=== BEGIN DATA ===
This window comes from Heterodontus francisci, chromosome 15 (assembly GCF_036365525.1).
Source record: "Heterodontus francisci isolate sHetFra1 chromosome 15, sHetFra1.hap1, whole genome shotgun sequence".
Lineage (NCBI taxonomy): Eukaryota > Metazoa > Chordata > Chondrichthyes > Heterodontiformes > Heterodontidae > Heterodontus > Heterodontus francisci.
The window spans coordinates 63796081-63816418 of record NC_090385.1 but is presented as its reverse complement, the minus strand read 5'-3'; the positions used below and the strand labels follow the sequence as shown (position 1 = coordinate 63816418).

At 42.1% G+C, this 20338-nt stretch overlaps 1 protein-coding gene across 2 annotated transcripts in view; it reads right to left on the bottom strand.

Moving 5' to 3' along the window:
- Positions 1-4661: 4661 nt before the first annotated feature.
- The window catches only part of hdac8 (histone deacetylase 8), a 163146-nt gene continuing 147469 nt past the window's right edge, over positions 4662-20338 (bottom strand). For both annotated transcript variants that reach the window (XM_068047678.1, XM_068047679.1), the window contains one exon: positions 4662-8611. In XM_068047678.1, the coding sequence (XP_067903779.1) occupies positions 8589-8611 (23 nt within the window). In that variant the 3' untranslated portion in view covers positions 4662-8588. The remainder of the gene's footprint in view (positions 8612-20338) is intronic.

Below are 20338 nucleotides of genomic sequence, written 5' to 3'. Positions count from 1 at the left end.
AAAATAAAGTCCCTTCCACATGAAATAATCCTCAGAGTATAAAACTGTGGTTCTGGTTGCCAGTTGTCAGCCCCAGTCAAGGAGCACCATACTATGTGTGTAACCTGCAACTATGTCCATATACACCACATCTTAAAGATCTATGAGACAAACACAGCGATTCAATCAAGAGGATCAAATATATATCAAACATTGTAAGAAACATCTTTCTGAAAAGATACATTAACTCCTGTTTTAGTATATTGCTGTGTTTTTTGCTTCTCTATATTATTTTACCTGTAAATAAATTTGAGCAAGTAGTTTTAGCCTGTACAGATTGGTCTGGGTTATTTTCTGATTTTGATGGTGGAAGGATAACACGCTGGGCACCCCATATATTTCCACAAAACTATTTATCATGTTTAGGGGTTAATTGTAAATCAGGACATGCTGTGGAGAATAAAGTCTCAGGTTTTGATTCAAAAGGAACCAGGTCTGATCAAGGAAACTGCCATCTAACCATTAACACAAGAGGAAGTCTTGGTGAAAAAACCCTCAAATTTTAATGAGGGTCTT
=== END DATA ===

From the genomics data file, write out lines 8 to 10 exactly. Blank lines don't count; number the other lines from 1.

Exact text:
- The window catches only part of hdac8 (histone deacetylase 8), a 163146-nt gene continuing 147469 nt past the window's right edge, over positions 4662-20338 (bottom strand). For both annotated transcript variants that reach the window (XM_068047678.1, XM_068047679.1), the window contains one exon: positions 4662-8611. In XM_068047678.1, the coding sequence (XP_067903779.1) occupies positions 8589-8611 (23 nt within the window). In that variant the 3' untranslated portion in view covers positions 4662-8588. The remainder of the gene's footprint in view (positions 8612-20338) is intronic.

Below are 20338 nucleotides of genomic sequence, written 5' to 3'. Positions count from 1 at the left end.
AAAATAAAGTCCCTTCCACATGAAATAATCCTCAGAGTATAAAACTGTGGTTCTGGTTGCCAGTTGTCAGCCCCAGTCAAGGAGCACCATACTATGTGTGTAACCTGCAACTATGTCCATATACACCACATCTTAAAGATCTATGAGACAAACACAGCGATTCAATCAAGAGGATCAAATATATATCAAACATTGTAAGAAACATCTTTCTGAAAAGATACATTAACTCCTGTTTTAGTATATTGCTGTGTTTTTTGCTTCTCTATATTATTTTACCTGTAAATAAATTTGAGCAAGTAGTTTTAGCCTGTACAGATTGGTCTGGGTTATTTTCTGATTTTGATGGTGGAAGGATAACACGCTGGGCACCCCATATATTTCCACAAAACTATTTATCATGTTTAGGGGTTAATTGTAAATCAGGACATGCTGTGGAGAATAAAGTCTCAGGTTTTGATTCAAAAGGAACCAGGTCTGATCAAGGAAACTGCCATCTAACCATTAACACAAGAGGAAGTCTTGGTGAAAAAACCCTCAAATTTTAATGAGGGTCTT